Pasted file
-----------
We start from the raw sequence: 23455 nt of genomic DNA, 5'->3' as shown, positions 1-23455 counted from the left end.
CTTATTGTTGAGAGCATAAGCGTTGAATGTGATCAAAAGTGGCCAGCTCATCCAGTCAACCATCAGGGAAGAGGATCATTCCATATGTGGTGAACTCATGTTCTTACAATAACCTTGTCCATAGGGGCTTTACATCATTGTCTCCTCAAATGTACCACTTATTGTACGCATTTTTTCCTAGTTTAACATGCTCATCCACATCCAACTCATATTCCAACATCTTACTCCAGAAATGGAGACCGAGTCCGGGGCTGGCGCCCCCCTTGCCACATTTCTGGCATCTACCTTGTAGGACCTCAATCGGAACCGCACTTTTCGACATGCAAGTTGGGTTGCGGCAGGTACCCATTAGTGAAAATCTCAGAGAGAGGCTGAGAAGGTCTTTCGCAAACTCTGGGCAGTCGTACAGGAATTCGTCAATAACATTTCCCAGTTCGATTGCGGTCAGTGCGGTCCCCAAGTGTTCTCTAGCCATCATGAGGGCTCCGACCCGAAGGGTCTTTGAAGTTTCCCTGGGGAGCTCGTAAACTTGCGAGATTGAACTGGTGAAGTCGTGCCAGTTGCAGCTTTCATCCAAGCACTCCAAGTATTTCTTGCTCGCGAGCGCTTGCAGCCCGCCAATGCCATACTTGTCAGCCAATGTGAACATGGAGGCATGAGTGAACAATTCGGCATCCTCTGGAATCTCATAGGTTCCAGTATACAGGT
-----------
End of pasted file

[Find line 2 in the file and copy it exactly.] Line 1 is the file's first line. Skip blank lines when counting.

CTTATTGTTGAGAGCATAAGCGTTGAATGTGATCAAAAGTGGCCAGCTCATCCAGTCAACCATCAGGGAAGAGGATCATTCCATATGTGGTGAACTCATGTTCTTACAATAACCTTGTCCATAGGGGCTTTACATCATTGTCTCCTCAAATGTACCACTTATTGTACGCATTTTTTCCTAGTTTAACATGCTCATCCACATCCAACTCATATTCCAACATCTTACTCCAGAAATGGAGACCGAGTCCGGGGCTGGCGCCCCCCTTGCCACATTTCTGGCATCTACCTTGTAGGACCTCAATCGGAACCGCACTTTTCGACATGCAAGTTGGGTTGCGGCAGGTACCCATTAGTGAAAATCTCAGAGAGAGGCTGAGAAGGTCTTTCGCAAACTCTGGGCAGTCGTACAGGAATTCGTCAATAACATTTCCCAGTTCGATTGCGGTCAGTGCGGTCCCCAAGTGTTCTCTAGCCATCATGAGGGCTCCGACCCGAAGGGTCTTTGAAGTTTCCCTGGGGAGCTCGTAAACTTGCGAGATTGAACTGGTGAAGTCGTGCCAGTTGCAGCTTTCATCCAAGCACTCCAAGTATTTCTTGCTCGCGAGCGCTTGCAGCCCGCCAATGCCATACTTGTCAGCCAATGTGAACATGGAGGCATGAGTGAACAATTCGGCATCCTCTGGAATCTCATAGGTTCCAGTATACAGGT